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What is a Record Group?

Have you ever thought about the many record groups we use in genealogy? What is a record group anyway? Basically, it is a category of records kept by record officials for a specific purpose. (And to tell you the truth, rarely is that purpose to help genealogists.) There are many record groups which contain information useful for identifying and linking our ancestors.

Some record groups form the very foundation of our research. We could think of them as the cement flooring, for example. These are solid pieces of evidence about your family from your personal eyewitness accounts, family records such as Bibles, diaries, birth, death, and marriage records, obituaries, insurance papers, etc. You "know" these are your "family." You are encouraged to gather as many existing clues from this record group that you can so you don't start on a weak foundation. Weak foundations are those which build on the oral histories of others without any evidence.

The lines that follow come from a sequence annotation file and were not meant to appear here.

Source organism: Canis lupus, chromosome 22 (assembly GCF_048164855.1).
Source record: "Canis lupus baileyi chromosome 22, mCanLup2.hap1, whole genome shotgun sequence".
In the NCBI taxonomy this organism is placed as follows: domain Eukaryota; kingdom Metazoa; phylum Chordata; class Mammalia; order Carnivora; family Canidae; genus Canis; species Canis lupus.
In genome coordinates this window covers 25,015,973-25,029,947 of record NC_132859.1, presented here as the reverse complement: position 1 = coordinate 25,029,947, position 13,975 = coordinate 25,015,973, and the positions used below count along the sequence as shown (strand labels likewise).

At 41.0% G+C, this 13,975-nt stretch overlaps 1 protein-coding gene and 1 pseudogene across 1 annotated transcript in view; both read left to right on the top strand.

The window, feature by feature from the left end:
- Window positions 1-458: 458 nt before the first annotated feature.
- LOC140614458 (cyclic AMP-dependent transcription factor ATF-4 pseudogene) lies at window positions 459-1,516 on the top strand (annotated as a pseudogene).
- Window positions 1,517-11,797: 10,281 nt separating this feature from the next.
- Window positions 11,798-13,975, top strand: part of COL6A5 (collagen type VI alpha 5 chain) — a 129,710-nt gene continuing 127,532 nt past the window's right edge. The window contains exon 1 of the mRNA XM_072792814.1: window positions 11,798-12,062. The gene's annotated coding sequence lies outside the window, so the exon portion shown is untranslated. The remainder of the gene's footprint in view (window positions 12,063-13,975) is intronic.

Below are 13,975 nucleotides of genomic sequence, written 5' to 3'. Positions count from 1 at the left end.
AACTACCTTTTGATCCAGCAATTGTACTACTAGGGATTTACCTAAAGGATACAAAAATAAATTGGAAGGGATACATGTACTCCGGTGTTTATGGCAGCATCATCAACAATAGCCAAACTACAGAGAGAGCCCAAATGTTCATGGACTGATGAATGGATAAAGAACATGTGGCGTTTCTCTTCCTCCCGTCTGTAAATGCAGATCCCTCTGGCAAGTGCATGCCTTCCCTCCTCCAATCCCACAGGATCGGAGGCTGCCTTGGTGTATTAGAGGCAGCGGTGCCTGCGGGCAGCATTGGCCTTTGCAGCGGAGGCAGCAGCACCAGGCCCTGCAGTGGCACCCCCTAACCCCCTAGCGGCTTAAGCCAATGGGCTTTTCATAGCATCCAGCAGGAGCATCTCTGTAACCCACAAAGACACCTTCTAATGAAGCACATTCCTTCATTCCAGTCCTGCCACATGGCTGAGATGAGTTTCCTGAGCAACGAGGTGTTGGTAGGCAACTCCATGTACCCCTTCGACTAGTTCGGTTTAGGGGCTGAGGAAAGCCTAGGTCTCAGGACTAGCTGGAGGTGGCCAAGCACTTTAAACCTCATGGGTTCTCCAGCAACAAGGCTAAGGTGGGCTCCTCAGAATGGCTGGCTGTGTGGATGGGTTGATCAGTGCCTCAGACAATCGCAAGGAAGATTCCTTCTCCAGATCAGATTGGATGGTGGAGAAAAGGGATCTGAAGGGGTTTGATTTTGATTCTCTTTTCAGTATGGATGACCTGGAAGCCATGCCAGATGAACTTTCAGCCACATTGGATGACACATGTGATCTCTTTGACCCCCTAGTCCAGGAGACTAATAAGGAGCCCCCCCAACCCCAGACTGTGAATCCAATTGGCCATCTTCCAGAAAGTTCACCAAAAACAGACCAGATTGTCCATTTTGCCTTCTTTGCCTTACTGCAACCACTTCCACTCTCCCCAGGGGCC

Now you need to add walls, supportive beams, and structure to your foundation. This means you need outside sources to add support to what you already know. One outside source is the record group known as "census records." We will discuss just how supportive they are in subsequent lessons. Birth, marriage, and death certificates not in the family's possession also provide support to family information. In countries outside the U.S., these outside-the-family sources are referred to as "Civil Registrations." And just as you can use different types of wood or metal to build your walls based on available materials in each country, Civil Registrations differ in each country by time periods and regions as you build upon your genealogy foundation.

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